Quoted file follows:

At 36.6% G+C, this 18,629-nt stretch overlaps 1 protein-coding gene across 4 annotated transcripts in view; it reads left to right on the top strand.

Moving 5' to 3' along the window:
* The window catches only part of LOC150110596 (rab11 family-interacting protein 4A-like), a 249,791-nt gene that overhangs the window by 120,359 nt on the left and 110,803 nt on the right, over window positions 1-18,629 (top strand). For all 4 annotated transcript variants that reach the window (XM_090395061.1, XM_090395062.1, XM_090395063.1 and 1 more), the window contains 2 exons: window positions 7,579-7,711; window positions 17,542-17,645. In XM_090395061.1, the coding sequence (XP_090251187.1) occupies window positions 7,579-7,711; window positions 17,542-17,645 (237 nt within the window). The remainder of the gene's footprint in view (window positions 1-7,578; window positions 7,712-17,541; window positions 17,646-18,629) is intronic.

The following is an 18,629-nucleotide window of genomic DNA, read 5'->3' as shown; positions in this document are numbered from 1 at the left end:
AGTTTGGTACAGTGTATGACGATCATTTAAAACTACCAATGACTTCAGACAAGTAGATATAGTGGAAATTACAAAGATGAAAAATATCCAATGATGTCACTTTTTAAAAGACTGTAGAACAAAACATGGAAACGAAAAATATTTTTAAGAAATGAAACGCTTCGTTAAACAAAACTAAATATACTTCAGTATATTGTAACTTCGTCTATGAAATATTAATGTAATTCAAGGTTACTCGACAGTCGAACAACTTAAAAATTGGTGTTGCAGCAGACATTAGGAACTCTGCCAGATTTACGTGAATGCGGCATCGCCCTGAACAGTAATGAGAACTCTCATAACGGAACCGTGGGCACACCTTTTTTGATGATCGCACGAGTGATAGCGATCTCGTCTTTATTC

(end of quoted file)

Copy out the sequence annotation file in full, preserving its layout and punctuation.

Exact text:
At 36.6% G+C, this 18,629-nt stretch overlaps 1 protein-coding gene across 4 annotated transcripts in view; it reads left to right on the top strand.

Moving 5' to 3' along the window:
* The window catches only part of LOC150110596 (rab11 family-interacting protein 4A-like), a 249,791-nt gene that overhangs the window by 120,359 nt on the left and 110,803 nt on the right, over window positions 1-18,629 (top strand). For all 4 annotated transcript variants that reach the window (XM_090395061.1, XM_090395062.1, XM_090395063.1 and 1 more), the window contains 2 exons: window positions 7,579-7,711; window positions 17,542-17,645. In XM_090395061.1, the coding sequence (XP_090251187.1) occupies window positions 7,579-7,711; window positions 17,542-17,645 (237 nt within the window). The remainder of the gene's footprint in view (window positions 1-7,578; window positions 7,712-17,541; window positions 17,646-18,629) is intronic.

The following is an 18,629-nucleotide window of genomic DNA, read 5'->3' as shown; positions in this document are numbered from 1 at the left end:
AGTTTGGTACAGTGTATGACGATCATTTAAAACTACCAATGACTTCAGACAAGTAGATATAGTGGAAATTACAAAGATGAAAAATATCCAATGATGTCACTTTTTAAAAGACTGTAGAACAAAACATGGAAACGAAAAATATTTTTAAGAAATGAAACGCTTCGTTAAACAAAACTAAATATACTTCAGTATATTGTAACTTCGTCTATGAAATATTAATGTAATTCAAGGTTACTCGACAGTCGAACAACTTAAAAATTGGTGTTGCAGCAGACATTAGGAACTCTGCCAGATTTACGTGAATGCGGCATCGCCCTGAACAGTAATGAGAACTCTCATAACGGAACCGTGGGCACACCTTTTTTGATGATCGCACGAGTGATAGCGATCTCGTCTTTATTC